Hey guys,

Hope this new year brings luck and fortune to everyone!

 

ZynqHW_2017_4_lab_1_v11 :

 

So I would just cover briefly Lab 1 :

  1. Guides to setup a new project. I didn't like the fact Avnet is forcing it's users to select target language as VHDL. Would have been great if they could leave the decision up to the reader. So ignoring this particular instruction , I went ahead with Verilog.

Verilog :<

 

    2. After selecting the correct target device, a new Zynq project was created

    3. One of the fundamental tools in Vivado is the Block Design. There was no such tool in the Xilinx ISE. So after adding the Zynq IP to the block design, a few pins were made external (DDR and Fixed_IO). Final block design looks like this :

    Block Diagram for lab 1

 

Really happy with the little diagrams they have put in every step of the manual. It increases the length and complexity of the lab and I think for someone who is starting with Vivado from scratch it is pretty comprehensive.

Not to happy with the layout though. A few sections I think were unnecessary were being covered in the lab. This could easily be a six to seven page lab manual rather than being an eighteen page one. A simpler version could be drafted for this lab, just containing the steps that are needed to be performed and the reason behind it. I feel these topic aren't required : Lab Setup, Lab Instruction Notes, Technical Support, Lab Overview and Exploring Further.

So that briefly covers Lab 1.

 

ZynqHW_2017_4_lab_2_v12 :

 

In lab 2, experiment 2 there is a talk of the DDR3 bus. Now the DDR stands for Double Data Rate, which is basically a data transfer protocol occurring at each clock edge (that is : both posedge and negedge). The 3 suffix implies that the memory controller must wait three clock cycles until data is delivered after a request is made. The different steps for DRAM training is explained in UG585, Section 10.6.9 . Now to understand the "DQS line" the DDR configuration has been talking about, this github page is pretty useful : Understanding DDR Memory - Github  . In a nutshell, DQS is just the "Data Line Strobe" and it is basically used as an alignment (reference) signal for the Clock and the Data lines of the DDR controller. The Zynq block design looks like this :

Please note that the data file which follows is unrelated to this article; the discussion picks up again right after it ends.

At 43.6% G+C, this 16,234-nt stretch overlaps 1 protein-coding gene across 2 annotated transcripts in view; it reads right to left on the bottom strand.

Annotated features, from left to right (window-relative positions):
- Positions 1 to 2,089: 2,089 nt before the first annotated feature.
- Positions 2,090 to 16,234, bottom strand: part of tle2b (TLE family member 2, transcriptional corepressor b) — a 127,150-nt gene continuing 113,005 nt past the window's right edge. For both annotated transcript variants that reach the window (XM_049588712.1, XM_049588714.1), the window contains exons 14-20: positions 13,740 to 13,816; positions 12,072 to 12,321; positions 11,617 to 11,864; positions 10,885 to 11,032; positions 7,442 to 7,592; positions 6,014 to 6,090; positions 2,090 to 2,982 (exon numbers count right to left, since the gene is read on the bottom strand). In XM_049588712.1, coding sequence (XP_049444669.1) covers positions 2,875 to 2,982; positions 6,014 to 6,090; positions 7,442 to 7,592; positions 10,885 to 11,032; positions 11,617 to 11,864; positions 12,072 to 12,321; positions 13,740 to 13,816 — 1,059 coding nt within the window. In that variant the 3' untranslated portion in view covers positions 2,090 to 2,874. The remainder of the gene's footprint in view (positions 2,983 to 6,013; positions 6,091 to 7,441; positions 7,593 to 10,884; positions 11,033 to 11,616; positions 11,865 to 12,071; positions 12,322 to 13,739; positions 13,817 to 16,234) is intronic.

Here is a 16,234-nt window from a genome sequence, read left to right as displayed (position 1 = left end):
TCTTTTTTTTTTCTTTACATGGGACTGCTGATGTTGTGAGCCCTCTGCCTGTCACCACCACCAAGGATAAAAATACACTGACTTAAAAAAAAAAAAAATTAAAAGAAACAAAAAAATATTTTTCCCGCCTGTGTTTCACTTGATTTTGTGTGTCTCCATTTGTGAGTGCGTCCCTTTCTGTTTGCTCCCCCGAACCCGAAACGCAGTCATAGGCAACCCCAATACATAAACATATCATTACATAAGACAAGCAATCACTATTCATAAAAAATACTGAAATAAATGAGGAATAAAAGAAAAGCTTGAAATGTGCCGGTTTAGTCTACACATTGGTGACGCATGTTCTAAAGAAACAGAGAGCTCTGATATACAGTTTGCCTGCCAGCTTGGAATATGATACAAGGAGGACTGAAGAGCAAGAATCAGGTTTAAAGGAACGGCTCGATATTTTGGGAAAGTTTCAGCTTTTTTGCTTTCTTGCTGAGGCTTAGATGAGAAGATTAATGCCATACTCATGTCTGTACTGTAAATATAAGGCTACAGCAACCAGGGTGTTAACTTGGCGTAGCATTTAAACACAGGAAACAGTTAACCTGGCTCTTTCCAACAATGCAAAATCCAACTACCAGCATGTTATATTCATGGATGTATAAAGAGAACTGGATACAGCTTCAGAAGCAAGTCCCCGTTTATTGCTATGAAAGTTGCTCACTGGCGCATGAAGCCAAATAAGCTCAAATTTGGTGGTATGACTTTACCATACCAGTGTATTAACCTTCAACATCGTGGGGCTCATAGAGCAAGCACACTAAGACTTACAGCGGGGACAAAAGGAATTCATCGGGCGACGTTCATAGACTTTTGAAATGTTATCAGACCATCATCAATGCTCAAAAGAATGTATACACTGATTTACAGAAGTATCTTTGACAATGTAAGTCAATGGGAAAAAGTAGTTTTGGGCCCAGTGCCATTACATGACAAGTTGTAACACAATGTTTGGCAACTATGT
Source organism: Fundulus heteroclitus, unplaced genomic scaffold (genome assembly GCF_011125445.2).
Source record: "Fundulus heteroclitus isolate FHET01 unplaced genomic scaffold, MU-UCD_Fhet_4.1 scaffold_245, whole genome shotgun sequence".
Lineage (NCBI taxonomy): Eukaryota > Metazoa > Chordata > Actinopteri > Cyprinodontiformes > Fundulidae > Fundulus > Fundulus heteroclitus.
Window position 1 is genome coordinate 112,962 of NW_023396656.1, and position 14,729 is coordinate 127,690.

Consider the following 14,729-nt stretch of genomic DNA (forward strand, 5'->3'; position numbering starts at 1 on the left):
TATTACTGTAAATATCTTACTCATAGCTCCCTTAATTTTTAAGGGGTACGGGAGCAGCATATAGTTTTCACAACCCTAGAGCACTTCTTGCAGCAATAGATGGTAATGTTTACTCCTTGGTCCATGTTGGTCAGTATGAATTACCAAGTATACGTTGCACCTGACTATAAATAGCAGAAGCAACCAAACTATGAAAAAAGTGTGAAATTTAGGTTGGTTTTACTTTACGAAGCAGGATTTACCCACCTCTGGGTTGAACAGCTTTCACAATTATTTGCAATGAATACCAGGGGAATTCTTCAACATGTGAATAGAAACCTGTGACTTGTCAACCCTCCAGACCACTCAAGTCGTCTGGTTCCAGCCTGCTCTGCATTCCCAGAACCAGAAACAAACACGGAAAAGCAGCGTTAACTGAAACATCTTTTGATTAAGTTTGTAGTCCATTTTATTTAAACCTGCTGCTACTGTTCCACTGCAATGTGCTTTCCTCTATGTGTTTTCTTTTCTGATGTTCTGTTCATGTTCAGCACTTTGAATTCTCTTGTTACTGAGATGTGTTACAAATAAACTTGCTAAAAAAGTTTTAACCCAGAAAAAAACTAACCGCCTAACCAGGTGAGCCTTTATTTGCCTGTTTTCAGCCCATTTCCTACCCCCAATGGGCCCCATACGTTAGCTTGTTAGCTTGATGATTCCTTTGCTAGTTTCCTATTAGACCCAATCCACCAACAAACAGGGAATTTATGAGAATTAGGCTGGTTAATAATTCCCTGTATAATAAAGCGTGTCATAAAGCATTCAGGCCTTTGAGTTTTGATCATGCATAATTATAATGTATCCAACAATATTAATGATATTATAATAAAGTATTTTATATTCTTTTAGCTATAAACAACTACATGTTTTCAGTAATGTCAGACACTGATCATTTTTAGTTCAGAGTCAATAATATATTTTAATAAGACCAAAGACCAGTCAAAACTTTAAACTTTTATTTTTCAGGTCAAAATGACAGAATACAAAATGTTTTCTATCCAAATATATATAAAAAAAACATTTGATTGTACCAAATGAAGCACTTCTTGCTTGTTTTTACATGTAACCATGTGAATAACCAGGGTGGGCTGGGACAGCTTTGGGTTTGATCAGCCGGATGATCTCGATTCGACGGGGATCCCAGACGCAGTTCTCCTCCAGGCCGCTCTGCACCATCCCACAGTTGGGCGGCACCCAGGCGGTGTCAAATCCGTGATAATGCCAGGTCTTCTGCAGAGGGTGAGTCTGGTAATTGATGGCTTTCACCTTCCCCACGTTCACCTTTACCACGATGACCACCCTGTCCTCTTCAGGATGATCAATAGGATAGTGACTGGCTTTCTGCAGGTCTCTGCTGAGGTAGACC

Zynq block design lab 2

The final part of experiment 2 talks about adding a few delays to "DQS to Clock" and "Board". Now, from what I've learnt : "Never mess with the auto-generated complicated stuff. Especially in Vivado", I will not change any delay values. I know I sound stupid, but to me it just looks like Avnet wants complicate this lab further (why am I so smart).

Smartassness or Foolishness ? We will see.

Onto the most time consuming task in this lab. Getting SDK to work on Ubuntu (lol). After two days of head banging, I would highly recommend everyone to run SDK on Windows. If however you do want to descend into this madness :

  • Please do remember to add the following paths to Xilinx SDK in Linux : /usr/lib/gcc/x86_64-linux-gnu/7/include and /usr/include . Eclipse does not add the gcc header files path for you :<
  • Make sure you have the FTDI drivers installed (use dmesg | tty FTDI to check)
  • SDK terminal crashes the SDK environment when used (that is to say, when a serial output is being printed).
  • \r (carriage return) I think acts funny on Minicom. Not sure about this point though.

So the final result of the "Hello World " came out to be like this :

Hello World??

Please note I did fix up the DQS to clock delay but still no luck. Lab 3 looks like a DMA experiment, so we could see the results then .

 

The Arch linux setup would be put up as an extra section hopefully by next blog or the next to next one. I have a bloody slow internet connection.

Github link : My git repo for Path to Programmable